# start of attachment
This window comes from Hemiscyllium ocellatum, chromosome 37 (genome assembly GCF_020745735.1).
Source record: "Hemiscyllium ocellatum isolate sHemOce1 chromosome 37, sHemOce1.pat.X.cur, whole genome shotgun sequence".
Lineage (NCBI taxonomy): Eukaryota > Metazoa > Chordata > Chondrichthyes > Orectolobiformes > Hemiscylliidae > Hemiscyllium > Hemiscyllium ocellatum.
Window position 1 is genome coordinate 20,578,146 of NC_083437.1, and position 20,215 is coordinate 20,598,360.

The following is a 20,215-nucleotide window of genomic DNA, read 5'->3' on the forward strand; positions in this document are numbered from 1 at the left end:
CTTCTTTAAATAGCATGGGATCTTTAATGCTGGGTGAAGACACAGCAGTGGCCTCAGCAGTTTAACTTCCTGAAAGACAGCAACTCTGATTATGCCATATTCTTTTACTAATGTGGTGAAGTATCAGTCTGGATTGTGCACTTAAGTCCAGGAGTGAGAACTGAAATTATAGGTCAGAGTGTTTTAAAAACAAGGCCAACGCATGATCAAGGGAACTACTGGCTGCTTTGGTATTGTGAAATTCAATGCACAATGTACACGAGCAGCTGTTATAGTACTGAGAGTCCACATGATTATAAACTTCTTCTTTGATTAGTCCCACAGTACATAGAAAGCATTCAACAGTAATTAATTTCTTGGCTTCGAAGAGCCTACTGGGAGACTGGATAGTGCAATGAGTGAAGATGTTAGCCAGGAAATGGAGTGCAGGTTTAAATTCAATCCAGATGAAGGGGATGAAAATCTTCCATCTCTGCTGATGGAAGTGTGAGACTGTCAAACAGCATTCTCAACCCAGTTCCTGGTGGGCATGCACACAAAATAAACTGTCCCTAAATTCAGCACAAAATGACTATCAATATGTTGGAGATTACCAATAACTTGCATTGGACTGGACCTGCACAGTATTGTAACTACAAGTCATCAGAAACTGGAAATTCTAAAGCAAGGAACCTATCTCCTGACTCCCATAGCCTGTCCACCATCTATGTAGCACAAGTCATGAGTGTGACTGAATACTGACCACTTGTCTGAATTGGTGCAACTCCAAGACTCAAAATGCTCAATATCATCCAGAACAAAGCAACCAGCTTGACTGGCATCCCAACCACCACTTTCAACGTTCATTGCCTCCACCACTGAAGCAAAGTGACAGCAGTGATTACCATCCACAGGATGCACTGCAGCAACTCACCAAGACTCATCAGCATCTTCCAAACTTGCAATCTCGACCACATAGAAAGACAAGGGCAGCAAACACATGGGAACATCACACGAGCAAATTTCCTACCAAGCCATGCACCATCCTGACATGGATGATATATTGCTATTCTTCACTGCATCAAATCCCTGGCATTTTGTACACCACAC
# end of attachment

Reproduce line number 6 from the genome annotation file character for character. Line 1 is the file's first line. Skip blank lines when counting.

CTTCTTTAAATAGCATGGGATCTTTAATGCTGGGTGAAGACACAGCAGTGGCCTCAGCAGTTTAACTTCCTGAAAGACAGCAACTCTGATTATGCCATATTCTTTTACTAATGTGGTGAAGTATCAGTCTGGATTGTGCACTTAAGTCCAGGAGTGAGAACTGAAATTATAGGTCAGAGTGTTTTAAAAACAAGGCCAACGCATGATCAAGGGAACTACTGGCTGCTTTGGTATTGTGAAATTCAATGCACAATGTACACGAGCAGCTGTTATAGTACTGAGAGTCCACATGATTATAAACTTCTTCTTTGATTAGTCCCACAGTACATAGAAAGCATTCAACAGTAATTAATTTCTTGGCTTCGAAGAGCCTACTGGGAGACTGGATAGTGCAATGAGTGAAGATGTTAGCCAGGAAATGGAGTGCAGGTTTAAATTCAATCCAGATGAAGGGGATGAAAATCTTCCATCTCTGCTGATGGAAGTGTGAGACTGTCAAACAGCATTCTCAACCCAGTTCCTGGTGGGCATGCACACAAAATAAACTGTCCCTAAATTCAGCACAAAATGACTATCAATATGTTGGAGATTACCAATAACTTGCATTGGACTGGACCTGCACAGTATTGTAACTACAAGTCATCAGAAACTGGAAATTCTAAAGCAAGGAACCTATCTCCTGACTCCCATAGCCTGTCCACCATCTATGTAGCACAAGTCATGAGTGTGACTGAATACTGACCACTTGTCTGAATTGGTGCAACTCCAAGACTCAAAATGCTCAATATCATCCAGAACAAAGCAACCAGCTTGACTGGCATCCCAACCACCACTTTCAACGTTCATTGCCTCCACCACTGAAGCAAAGTGACAGCAGTGATTACCATCCACAGGATGCACTGCAGCAACTCACCAAGACTCATCAGCATCTTCCAAACTTGCAATCTCGACCACATAGAAAGACAAGGGCAGCAAACACATGGGAACATCACACGAGCAAATTTCCTACCAAGCCATGCACCATCCTGACATGGATGATATATTGCTATTCTTCACTGCATCAAATCCCTGGCATTTTGTACACCACAC